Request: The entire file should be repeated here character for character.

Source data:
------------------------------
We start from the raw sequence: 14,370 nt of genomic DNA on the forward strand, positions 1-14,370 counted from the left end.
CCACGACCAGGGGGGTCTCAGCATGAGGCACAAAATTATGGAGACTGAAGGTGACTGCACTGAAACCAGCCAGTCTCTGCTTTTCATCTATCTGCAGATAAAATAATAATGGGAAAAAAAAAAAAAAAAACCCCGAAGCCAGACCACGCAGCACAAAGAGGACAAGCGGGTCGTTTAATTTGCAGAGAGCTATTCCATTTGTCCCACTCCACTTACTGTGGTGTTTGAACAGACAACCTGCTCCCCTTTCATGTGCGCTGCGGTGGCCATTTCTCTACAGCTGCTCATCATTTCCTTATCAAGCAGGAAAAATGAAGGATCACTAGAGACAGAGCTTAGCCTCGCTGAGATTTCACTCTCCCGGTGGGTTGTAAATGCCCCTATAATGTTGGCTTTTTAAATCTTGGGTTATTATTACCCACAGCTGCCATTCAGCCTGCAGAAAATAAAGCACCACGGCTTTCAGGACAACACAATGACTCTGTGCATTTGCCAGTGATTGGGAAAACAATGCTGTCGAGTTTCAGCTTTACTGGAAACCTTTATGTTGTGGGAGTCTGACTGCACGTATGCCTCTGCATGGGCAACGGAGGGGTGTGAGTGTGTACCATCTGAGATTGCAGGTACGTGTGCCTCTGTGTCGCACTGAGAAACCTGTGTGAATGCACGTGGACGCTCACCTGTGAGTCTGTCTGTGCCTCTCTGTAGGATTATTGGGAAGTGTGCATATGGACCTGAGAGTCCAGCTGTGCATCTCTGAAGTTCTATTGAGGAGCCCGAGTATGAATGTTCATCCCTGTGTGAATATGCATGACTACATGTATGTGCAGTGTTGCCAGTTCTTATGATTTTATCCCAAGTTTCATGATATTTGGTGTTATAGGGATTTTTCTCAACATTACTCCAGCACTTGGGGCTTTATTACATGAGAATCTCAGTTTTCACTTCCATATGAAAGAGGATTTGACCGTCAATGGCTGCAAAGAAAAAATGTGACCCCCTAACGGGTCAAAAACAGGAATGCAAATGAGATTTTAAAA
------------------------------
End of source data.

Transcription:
We start from the raw sequence: 14,370 nt of genomic DNA on the forward strand, positions 1-14,370 counted from the left end.
CCACGACCAGGGGGGTCTCAGCATGAGGCACAAAATTATGGAGACTGAAGGTGACTGCACTGAAACCAGCCAGTCTCTGCTTTTCATCTATCTGCAGATAAAATAATAATGGGAAAAAAAAAAAAAAAAACCCCGAAGCCAGACCACGCAGCACAAAGAGGACAAGCGGGTCGTTTAATTTGCAGAGAGCTATTCCATTTGTCCCACTCCACTTACTGTGGTGTTTGAACAGACAACCTGCTCCCCTTTCATGTGCGCTGCGGTGGCCATTTCTCTACAGCTGCTCATCATTTCCTTATCAAGCAGGAAAAATGAAGGATCACTAGAGACAGAGCTTAGCCTCGCTGAGATTTCACTCTCCCGGTGGGTTGTAAATGCCCCTATAATGTTGGCTTTTTAAATCTTGGGTTATTATTACCCACAGCTGCCATTCAGCCTGCAGAAAATAAAGCACCACGGCTTTCAGGACAACACAATGACTCTGTGCATTTGCCAGTGATTGGGAAAACAATGCTGTCGAGTTTCAGCTTTACTGGAAACCTTTATGTTGTGGGAGTCTGACTGCACGTATGCCTCTGCATGGGCAACGGAGGGGTGTGAGTGTGTACCATCTGAGATTGCAGGTACGTGTGCCTCTGTGTCGCACTGAGAAACCTGTGTGAATGCACGTGGACGCTCACCTGTGAGTCTGTCTGTGCCTCTCTGTAGGATTATTGGGAAGTGTGCATATGGACCTGAGAGTCCAGCTGTGCATCTCTGAAGTTCTATTGAGGAGCCCGAGTATGAATGTTCATCCCTGTGTGAATATGCATGACTACATGTATGTGCAGTGTTGCCAGTTCTTATGATTTTATCCCAAGTTTCATGATATTTGGTGTTATAGGGATTTTTCTCAACATTACTCCAGCACTTGGGGCTTTATTACATGAGAATCTCAGTTTTCACTTCCATATGAAAGAGGATTTGACCGTCAATGGCTGCAAAGAAAAAATGTGACCCCCTAACGGGTCAAAAACAGGAATGCAAATGAGATTTTAAAA